Siri Talking Graphic (Salon/ Ilana Lidagoster)

Apple programmed Siri to avoid the word "feminism"

In a cowardly move, Apple brass have ceded cultural terrain on basic gender equality to far-right sophists


Nicole Karlis
September 9, 2019 10:00PM (UTC)

Since the 1990s, the internet has been in a state of consolidation, such that internet users now spend the majority of their time online on sites to which they have been directed to by one of a few tech behemoths. This consolidation has given said tech companies tremendous power to control the kinds of content users see — which, in turn, affects the overall political discourse, as a few for-profit companies are given agency to determine what content and discourse are acceptable for a mass audience.

Voice assistants, like Apple’s Siri, are included here. Consumers issue millions of commands a day to their voice assistants, who then direct internet traffic in a manner dictated by their parent corporations. This week, a damning report about Apple’s voice assistant, Siri, suggests that Apple feared that even mentioning the idea “feminism” could anger some conservatives. Alarmingly, that suggests that Apple has capitulated references to fundamental gender equality to noxious right-wing culture warriors, who have sought to paint even the faintest gains for women as intrinsic to a left-wing radical plot.

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As the Guardian reports, internal documentation for Apple’s voice assistant, Siri, was edited to make sure that Siri would avoid using the word “feminism.” The move was part of an internal project to rewrite how Siri handles “sensitive topics.” Siri’s responses would ensure that the voice assistant would say it supports “equality,” but never the word “feminism,” even when asked directly about the topic.

It is damning to think that the right has gained so much ground on the culture wars that it could paint a word like “feminism” — a doctrine of equality of the sexes that has existed for hundreds of years — as a “sensitive topic.”

As the Guardian reported:

In explaining why the service should deflect questions about feminism, Apple’s guidelines explain that “Siri should be guarded when dealing with potentially controversial content”. When questions are directed at Siri, “they can be deflected … however, care must be taken here to be neutral”.

For those feminism-related questions where Siri does not reply with deflections about “treating humans equally”, the document suggests the best outcome should be neutrally presenting the “feminism” entry in Siri’s “knowledge graph”, which pulls information from Wikipedia and the iPhone’s dictionary.

Previously, when Siri was asked if she was a feminist, she would respond “Sorry [user], I don’t really know.” Since the rewrite, responses avoid a stance. “I believe that all voices are created equal and worth equal respect,” she might reply, for example; or, “it seems to me that all humans should be treated equally."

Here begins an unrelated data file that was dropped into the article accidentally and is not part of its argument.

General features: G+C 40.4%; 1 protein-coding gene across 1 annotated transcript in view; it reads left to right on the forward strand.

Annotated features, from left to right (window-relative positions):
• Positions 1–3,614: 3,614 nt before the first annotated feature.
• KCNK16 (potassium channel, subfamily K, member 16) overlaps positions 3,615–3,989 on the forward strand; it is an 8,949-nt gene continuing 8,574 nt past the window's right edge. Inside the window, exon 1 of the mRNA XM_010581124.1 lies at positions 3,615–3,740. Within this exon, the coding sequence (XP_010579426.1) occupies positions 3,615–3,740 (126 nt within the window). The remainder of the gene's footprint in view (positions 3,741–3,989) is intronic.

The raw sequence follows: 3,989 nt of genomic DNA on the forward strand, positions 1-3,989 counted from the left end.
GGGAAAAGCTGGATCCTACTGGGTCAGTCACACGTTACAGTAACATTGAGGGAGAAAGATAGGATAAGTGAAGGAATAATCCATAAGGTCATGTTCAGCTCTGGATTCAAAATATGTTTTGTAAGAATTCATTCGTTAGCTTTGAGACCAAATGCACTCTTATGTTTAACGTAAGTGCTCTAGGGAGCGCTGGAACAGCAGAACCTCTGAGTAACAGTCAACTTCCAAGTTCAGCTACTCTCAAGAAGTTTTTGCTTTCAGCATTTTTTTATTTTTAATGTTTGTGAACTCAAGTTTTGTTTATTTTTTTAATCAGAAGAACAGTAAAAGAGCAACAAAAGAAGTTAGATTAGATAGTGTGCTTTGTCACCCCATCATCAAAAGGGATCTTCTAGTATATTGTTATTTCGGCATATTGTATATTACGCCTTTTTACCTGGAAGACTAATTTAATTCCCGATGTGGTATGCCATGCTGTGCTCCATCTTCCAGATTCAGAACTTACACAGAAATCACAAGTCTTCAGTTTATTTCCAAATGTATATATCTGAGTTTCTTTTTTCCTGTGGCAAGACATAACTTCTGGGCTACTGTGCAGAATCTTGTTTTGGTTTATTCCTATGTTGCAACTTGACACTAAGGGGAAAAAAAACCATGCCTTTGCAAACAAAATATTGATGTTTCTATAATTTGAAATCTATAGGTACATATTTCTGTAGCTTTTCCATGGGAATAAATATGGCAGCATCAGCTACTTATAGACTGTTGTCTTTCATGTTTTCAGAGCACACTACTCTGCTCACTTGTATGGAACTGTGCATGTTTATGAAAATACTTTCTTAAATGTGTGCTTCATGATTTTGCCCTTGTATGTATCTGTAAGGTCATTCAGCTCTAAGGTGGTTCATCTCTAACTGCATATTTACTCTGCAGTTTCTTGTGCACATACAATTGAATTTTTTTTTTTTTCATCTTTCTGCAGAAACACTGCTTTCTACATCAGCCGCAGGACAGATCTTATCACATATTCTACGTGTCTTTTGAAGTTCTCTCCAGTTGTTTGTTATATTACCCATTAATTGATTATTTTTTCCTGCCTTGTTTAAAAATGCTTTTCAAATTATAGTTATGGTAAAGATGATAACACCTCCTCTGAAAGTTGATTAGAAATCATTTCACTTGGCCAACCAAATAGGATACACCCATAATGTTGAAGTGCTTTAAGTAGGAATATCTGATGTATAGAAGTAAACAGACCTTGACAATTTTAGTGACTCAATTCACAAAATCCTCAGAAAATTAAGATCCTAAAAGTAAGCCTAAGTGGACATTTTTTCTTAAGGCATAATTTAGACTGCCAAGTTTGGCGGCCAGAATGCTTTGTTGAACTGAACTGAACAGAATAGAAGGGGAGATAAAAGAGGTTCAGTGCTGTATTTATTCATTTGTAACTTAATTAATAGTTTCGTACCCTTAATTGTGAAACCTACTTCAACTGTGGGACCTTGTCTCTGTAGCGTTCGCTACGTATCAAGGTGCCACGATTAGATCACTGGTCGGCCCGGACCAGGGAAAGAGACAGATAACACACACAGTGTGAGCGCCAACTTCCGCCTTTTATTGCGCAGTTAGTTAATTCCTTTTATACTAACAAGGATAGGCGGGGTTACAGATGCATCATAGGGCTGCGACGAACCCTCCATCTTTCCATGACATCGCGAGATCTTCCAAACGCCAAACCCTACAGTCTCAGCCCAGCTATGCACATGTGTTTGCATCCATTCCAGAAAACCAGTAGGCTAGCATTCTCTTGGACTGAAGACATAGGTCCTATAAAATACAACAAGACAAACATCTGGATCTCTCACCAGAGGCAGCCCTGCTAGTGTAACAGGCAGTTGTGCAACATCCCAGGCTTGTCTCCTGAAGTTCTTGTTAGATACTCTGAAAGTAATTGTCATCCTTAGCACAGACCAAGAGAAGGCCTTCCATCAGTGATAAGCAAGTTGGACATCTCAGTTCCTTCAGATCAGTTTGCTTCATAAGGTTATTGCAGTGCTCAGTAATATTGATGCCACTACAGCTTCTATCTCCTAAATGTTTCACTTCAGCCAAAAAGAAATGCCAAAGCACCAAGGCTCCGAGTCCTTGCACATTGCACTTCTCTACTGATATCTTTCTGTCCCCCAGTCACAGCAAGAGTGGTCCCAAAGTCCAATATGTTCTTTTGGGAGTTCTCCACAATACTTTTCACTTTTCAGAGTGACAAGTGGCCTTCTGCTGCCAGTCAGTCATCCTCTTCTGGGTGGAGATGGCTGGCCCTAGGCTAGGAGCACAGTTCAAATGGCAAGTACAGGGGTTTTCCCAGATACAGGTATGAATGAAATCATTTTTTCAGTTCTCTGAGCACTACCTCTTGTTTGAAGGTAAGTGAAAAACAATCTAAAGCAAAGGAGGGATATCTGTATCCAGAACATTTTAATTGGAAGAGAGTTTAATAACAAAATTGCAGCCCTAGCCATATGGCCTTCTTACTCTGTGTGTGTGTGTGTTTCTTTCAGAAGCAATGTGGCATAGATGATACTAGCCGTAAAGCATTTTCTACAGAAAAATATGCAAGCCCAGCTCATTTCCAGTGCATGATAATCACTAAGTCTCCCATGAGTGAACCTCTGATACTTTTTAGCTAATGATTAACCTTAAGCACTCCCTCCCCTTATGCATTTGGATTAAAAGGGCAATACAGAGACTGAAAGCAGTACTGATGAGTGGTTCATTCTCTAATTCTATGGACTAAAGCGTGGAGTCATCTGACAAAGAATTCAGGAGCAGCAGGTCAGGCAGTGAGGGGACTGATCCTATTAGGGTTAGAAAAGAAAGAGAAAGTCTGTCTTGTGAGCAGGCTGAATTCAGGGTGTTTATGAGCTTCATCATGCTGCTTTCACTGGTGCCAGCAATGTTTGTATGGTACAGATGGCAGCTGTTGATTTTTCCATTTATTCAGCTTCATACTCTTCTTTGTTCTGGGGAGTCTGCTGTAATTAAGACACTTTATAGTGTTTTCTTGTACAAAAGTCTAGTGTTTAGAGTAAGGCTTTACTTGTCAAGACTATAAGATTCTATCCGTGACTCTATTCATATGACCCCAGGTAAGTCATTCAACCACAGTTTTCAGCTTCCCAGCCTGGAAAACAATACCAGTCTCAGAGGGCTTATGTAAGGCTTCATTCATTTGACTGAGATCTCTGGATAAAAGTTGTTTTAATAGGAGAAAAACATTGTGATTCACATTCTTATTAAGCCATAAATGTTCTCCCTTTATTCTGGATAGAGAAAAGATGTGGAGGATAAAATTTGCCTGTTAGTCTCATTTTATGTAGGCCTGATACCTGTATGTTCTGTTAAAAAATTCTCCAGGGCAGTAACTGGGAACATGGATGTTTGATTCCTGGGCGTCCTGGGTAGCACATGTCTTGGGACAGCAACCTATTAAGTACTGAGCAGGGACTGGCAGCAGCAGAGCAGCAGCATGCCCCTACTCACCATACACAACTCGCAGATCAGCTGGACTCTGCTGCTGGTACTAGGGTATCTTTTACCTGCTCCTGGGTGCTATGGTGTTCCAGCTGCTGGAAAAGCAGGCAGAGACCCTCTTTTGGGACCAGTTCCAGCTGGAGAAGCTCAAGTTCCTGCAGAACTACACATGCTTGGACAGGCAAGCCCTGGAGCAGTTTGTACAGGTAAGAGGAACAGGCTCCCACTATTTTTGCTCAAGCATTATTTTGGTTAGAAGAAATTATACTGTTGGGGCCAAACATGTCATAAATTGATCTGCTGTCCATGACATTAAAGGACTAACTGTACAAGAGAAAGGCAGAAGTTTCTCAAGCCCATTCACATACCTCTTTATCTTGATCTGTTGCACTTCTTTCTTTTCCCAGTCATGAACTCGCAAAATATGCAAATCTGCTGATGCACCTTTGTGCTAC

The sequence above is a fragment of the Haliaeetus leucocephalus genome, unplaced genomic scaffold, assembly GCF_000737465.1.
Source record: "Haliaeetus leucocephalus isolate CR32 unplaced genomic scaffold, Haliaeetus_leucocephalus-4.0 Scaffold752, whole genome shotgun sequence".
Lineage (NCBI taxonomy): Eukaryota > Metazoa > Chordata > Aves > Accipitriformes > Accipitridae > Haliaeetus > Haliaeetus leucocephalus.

Similar responses were programmed in reply to questions like, “How do you feel about gender equality?”

The documents obtained by The Guardian reveal Siri was programmed with similar responses to user’s questions about the #MeToo movement.

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Apple said in a statement to The Guardian that, since Siri is a digital assistant, it is “designed to help users get things done.”

“The team works hard to ensure Siri responses are relevant to all customers,” the statement read. “Our approach is to be factual with inclusive responses rather than offer opinions.”

The guidelines for how to write Siri’s character emphasized that “in nearly all cases, Siri doesn’t have a point of view.”

Such a guideline certainly perpetuates the gender bias that female assistants shouldn’t have a point of view or believe in equality. To suggest that feminism is “controversial” is to suggest that human equality is, too. Believing that women are equal to men is not a controversial idea, but it is telling that Apple seems to think so — or perhaps have been convinced so by the current discourse around gender equality, which has been thoroughly poisoned by the right.

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Saniye Gülser Corat, Director of Gender Equality at UNESCO, said there is harm in the mere fact that digital assistants are often female. UNESCO recommends a “machine gender” for voice assistants instead.

“Obedient and obliging machines that pretend to be women are entering our homes, cars and offices,” Corat said in a statement. “Their hardwired subservience influences how people speak to female voices and models how women respond to requests and express themselves. To change course, we need to pay much closer attention to how, when and whether AI technologies are gendered and, crucially, who is gendering them.”

As UNESCO pointed out, ironically only 12 percent of Artificial Intelligence researchers are women.

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Nicole Karlis

Nicole Karlis is a news writer at Salon. She covers health, science, tech and gender politics. Tweet her @nicolekarlis.

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